According to Doody, creativity is important, and it is so important that rational characters, such as “Villars, Orville, Macartney and Evelina are handicapped in making progress in the world” (xv). This novel is no different from other novels of the time, which sought to discuss the average life of the citizens of the time. Doody states, “Like Fielding, Burney offers us general truth, Human Nature, and she too emphasized her role as a current historian, recording contemporary behaviour (xvi). Leonard Davis, questions this notion of capturing “Human Behaviour” which Burney attempts. His criticism is based on the idea that human experience is only applicable for individuals in particular time and places, for example what may be characteristic for eighteenth century London, may not apply to different centuries even in the same location. The situation that may be questionable within Burney’s text, is based on as Doody notes, her depiction mostly of upper class society, who as Doody states, “whose register of Manners was above that of the circle she usually frequented, as well as with a number of personages whose behavior was much rougher than that of middle-class world” (xvi). Even in the Preface, we see a statement made about the “manners” of the majority of the citizens of the time. For example, Burney states, “To draw characters from nature, though not from life, and to mark the manners of the times, is that attempted plan of the following letters “(7). The style of the writing is interesting. The author in the Preface states, “entertain the gentle expectations of being transported to the farthest region of Romance, where Fiction is coloured by all the …tints of luxurious Imagination, where Reason is outcast, and where the sublimity of the Marvelous, rejects all aid from sober Probability (8).”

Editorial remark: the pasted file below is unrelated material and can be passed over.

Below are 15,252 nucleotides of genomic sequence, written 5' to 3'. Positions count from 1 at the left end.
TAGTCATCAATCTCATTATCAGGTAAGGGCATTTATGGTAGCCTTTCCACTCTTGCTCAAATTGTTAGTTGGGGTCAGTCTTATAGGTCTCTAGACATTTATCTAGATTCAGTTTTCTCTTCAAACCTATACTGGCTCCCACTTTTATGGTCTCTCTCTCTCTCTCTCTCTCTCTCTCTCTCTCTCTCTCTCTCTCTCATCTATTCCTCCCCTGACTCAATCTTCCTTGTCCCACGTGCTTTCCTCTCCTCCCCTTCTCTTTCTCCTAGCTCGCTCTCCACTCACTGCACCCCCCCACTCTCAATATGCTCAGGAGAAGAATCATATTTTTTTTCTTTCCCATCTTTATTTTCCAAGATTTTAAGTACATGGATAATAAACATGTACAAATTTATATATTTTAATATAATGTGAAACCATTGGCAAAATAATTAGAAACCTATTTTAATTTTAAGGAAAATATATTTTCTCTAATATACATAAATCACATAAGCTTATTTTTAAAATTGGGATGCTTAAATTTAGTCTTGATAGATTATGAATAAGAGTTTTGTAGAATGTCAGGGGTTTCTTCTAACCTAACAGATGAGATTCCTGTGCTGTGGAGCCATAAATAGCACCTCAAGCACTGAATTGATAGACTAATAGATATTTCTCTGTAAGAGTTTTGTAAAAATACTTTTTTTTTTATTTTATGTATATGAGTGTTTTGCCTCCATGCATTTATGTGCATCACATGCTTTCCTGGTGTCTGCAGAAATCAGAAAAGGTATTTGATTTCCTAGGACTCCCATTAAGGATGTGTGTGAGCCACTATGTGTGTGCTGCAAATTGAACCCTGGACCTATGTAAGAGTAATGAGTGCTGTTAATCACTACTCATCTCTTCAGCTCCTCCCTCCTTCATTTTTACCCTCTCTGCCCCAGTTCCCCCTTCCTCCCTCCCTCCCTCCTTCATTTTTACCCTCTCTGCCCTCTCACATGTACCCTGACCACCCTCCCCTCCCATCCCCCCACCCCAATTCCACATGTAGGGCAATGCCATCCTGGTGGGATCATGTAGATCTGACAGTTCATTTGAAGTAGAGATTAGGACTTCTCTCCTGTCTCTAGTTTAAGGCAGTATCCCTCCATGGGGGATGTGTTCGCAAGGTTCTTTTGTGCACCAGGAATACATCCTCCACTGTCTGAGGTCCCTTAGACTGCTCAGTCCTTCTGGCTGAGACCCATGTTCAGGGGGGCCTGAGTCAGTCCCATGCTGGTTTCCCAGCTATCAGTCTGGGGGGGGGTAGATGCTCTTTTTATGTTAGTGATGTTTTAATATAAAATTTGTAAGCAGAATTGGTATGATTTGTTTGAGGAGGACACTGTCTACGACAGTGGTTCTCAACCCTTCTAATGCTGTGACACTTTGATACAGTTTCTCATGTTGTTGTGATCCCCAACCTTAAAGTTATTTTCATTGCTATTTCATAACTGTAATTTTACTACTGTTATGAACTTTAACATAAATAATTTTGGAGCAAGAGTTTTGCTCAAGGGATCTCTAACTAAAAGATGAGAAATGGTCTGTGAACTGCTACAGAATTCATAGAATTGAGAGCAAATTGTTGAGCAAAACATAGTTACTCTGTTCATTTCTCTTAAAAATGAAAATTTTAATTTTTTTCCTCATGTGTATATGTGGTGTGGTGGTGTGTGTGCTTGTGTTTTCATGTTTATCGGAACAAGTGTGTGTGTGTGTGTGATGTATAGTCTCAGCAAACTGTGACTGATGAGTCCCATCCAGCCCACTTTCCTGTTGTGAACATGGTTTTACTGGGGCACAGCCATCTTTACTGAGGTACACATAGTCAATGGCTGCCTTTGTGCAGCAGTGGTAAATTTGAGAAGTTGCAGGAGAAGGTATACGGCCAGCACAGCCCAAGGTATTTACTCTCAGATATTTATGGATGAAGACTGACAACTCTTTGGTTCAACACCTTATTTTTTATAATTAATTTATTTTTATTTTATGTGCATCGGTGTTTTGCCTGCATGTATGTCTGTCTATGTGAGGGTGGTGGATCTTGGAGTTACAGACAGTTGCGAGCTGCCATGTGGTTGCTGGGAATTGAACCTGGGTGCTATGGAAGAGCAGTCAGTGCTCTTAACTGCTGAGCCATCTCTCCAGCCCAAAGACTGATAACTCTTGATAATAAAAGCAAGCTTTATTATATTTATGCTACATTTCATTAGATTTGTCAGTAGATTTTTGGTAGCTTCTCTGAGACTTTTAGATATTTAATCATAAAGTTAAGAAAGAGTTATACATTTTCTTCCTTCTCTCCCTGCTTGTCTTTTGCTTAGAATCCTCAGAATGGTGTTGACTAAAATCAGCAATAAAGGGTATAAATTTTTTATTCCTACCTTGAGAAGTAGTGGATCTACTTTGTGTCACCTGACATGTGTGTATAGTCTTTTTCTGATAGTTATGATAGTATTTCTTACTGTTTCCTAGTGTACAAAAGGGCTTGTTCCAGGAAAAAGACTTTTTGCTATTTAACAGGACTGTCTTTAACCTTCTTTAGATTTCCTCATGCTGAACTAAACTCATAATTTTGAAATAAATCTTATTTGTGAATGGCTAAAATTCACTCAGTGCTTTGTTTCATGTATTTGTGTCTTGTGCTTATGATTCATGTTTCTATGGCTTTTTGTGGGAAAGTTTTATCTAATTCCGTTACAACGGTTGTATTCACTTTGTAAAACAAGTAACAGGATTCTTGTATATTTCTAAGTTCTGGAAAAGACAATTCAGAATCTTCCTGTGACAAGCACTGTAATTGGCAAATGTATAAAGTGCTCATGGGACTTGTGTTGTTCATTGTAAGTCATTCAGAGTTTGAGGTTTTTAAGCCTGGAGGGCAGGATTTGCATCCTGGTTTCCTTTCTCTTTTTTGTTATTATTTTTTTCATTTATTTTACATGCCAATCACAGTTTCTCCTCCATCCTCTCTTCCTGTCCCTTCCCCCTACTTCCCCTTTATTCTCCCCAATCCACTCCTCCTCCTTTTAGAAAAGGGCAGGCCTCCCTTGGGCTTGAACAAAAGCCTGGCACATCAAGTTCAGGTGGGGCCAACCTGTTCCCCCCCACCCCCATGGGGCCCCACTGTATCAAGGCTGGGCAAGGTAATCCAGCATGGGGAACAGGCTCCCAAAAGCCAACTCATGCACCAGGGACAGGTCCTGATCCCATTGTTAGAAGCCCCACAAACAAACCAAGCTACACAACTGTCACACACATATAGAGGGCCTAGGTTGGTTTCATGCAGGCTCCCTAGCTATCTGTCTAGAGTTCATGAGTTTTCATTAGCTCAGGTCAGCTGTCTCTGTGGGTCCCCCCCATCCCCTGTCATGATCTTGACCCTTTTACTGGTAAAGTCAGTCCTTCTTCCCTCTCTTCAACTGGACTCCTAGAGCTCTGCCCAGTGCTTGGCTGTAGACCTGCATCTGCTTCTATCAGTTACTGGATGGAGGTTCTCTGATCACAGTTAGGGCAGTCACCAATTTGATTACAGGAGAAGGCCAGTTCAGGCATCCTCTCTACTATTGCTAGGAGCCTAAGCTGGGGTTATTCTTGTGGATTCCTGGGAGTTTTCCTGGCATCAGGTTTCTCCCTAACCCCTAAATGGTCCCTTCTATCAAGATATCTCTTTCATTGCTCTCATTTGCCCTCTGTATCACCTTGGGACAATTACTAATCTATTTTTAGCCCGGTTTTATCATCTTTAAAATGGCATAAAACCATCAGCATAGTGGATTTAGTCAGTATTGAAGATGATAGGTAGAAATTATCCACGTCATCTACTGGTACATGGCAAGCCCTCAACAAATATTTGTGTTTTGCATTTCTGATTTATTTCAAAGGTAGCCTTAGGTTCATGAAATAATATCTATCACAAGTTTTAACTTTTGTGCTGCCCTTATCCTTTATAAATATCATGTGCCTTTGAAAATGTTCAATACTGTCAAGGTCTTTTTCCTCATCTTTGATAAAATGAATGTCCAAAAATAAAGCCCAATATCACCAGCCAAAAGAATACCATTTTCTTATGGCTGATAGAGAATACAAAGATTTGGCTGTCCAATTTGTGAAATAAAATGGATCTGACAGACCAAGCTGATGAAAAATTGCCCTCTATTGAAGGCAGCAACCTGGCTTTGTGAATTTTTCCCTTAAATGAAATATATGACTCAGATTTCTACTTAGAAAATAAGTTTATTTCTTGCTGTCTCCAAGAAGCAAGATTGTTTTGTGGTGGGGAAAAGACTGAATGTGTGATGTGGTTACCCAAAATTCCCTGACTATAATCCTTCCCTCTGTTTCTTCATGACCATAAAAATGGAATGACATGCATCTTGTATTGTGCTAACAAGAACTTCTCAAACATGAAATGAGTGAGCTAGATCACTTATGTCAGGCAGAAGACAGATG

The human experience is captured by drawing on the emotions in which every parent or guardian has for the upbringing of their children. For example, the story starts with the letters of Lady Howard and Mr. Villars about the orphaned infant, whose mother is now passed. This story has realistic characteristics in that all families are concerned with the rightful upbringing of their children and Mr. Villars is no exception, be he feels that Mrs. Evelyn’s character would not be a good fit for the young daughter (14). In the story, “manners” and a proper upbringing are the values that are important within the novel (14). The heroine is a child of the wealthy “Baronet” (19). The young child has a nurse. Like Fielding and others Burney rejects the romanticism and seeks to promote simplicity and innocence. For example in one letter between Lady Howard and Mr. Villars the writer states, “Her character seems truly in generous and simple; and of the same time the nature has blessed her with an excellent understanding…she has a certain air of inexperience and innocency that is extremely interesting” (22). M. Howard further states, “You have no reason to regret the retirement in which she has lived; since that politeness which is acquired by an acquaintance with high life, is in her so well supplied by a natural desire of obliging, joined to a deportment infinitely engaging” (22). Therefore, to aspire to values and characteristics of high society is important to the proper upbringing of children. This is seen to be the human experience, in that many parents and guardians can relate to these concerns in the desire to guarantee the future of their children.
Also, there is realism in that places within the novel are actual places (England, France, etc.).
While Burney promises to fill in the gap where “Richardson, Rousseau, Fielding, and Smollet have left uncovered, (she writes, “though they may have cleared the weeds, they have also called flowers, and though they have rendered the path plain, they have left it barren” (9). She still falls into the traps of their conventions, as seen in this attempt to capture the realistic aspects of society at the time.